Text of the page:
Day 1: Monday, August 14 - Eclipse Overview, Introduction, and Vocabulary

    Students will receive a handout to take home about the eclipse in Ocala.

    Students will then watch The Night Sky – America’s Total Solar Eclipse and answer questions on a handout that go along with the video.

    If you find yourself with extra time, you may also show them Eclipses: Crash Course Astronomy #5 as a wrap-up/recall, or review key words that connect to the handout.


    Day 2: Tuesday, August 15 - Reading Comprehension and Writing

    Students will read a handout entitled “Solar Eclipses in History and Mythology.” On the back of that passage are 8 comprehension questions, and 1 writing prompt to write a poem about who you would feel if you were experiencing an eclipse in the past and did not know the science behind them.


    Day 3: Wednesday, August 16 - Math Skills

    Students will work on reading a table full of solar eclipse data and answering questions about the data within (including subtraction, mode, range, and calculating years between eclipses)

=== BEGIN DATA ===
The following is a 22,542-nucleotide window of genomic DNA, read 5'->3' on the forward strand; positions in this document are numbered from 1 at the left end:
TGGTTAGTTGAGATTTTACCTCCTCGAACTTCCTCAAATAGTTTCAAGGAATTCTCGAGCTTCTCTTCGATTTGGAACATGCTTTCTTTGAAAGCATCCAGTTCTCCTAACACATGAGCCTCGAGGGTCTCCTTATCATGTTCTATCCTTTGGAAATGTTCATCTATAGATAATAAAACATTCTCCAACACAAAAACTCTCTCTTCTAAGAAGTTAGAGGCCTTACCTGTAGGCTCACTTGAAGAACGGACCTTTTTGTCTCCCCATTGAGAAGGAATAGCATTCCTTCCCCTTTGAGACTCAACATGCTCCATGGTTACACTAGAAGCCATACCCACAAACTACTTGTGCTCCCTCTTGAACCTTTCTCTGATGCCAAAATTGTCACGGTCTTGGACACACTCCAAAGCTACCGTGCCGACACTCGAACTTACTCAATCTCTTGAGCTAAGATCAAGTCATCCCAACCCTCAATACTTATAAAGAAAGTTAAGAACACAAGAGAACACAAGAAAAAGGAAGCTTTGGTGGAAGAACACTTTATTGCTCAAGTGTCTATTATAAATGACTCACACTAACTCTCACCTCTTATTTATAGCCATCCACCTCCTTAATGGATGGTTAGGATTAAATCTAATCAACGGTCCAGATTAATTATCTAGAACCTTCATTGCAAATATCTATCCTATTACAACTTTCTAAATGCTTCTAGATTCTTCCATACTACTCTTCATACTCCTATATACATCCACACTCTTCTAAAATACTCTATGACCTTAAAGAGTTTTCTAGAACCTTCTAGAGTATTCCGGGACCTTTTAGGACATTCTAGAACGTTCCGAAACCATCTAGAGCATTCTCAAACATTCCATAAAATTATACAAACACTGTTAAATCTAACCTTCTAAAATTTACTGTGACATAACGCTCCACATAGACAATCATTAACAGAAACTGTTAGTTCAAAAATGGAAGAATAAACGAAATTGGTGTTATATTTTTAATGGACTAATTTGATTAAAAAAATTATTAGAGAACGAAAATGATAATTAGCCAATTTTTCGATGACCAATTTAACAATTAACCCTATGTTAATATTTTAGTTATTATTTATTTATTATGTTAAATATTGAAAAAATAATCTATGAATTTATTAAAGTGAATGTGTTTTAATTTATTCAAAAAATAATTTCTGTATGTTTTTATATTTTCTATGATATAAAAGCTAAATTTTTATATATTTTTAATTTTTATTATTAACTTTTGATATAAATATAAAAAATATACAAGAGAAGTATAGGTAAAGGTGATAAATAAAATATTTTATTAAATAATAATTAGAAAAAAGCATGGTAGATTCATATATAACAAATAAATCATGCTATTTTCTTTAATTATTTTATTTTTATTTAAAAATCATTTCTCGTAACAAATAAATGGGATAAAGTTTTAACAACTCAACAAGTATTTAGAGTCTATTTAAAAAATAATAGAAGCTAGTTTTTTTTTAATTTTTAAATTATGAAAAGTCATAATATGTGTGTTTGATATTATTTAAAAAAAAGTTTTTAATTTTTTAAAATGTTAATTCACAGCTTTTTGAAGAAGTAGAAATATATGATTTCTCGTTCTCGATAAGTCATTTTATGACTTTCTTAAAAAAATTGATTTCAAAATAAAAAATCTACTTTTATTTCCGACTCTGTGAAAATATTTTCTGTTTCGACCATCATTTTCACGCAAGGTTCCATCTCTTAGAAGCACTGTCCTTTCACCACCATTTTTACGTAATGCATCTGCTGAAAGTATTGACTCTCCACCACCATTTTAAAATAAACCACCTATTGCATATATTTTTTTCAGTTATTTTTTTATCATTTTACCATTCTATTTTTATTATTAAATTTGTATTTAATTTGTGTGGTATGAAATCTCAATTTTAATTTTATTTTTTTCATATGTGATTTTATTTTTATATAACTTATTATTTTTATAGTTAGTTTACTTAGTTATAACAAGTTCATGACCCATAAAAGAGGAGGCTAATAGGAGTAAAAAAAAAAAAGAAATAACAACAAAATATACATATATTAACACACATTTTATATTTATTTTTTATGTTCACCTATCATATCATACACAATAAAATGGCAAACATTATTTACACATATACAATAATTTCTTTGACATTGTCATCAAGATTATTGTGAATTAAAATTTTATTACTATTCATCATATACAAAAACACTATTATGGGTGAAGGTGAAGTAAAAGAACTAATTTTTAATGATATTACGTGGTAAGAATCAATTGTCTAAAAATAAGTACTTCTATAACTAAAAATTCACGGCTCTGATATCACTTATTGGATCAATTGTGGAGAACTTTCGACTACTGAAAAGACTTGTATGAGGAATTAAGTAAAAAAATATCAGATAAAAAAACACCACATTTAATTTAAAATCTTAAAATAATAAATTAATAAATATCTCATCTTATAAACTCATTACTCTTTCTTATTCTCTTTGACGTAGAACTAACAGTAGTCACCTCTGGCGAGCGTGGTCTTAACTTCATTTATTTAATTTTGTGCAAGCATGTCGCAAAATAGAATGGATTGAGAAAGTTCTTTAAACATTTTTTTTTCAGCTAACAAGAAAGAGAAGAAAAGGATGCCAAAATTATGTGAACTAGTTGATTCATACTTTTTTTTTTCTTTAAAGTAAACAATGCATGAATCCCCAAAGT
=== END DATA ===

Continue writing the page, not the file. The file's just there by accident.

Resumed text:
Day 4: Thursday, August 17 - Science – Lunar Phases

    Students will watch “Lunar Phases: Crash Course Astronomy #4,” and answer questions that go along with the video. They will also draw the moon phases on that handout. Finally, they will work on a project that has them cut out the phases of the moon and glue them in orbit around the Earth in the correct order.


    Day 5: Friday, August 18 - Create Day! Making a Shoebox Solar Viewer

    Students will create a Shoebox Solar Viewer in which to view the eclipse on Monday. Video “Safely See The Sun – Building a Shoebox Pinhole Camera.” Students will be asked to bring in their own shoebox. Teachers will need to provide 1 roll of aluminum foil, tape, white paper/index cards, a few push pins, and bring in a box cutter or sharp scissors to cut the holes. Once students finish their viewer, they are free to draw or write on their viewer and make it their own.


    Day 6 – Monday, August 21 – ECLIPSE DAY! Eclipse begins at 1:16pm, maximum at 2:48pm, completes at 4:12pm!

    Utilize this time to assist students complete their viewers if they have not, and to go over solar eclipse viewing safety again. Show students the Time and Date website listed below, which has a great animatic on what the eclipse will look like here. You may also want to review some of the material from the week’s activites.


    *All videos are available on YouTube


    Websites you might want to check out:




    https://www.vox.com/science-and-health/2017/7/25/16019892/solar-eclipse-2017-interactive-map - here you can type in zip codes to see what those cities will see (great fun for students that have family members in other states!)

    www.greatamericaneclipse.com – detailed maps of every state in the path of totality.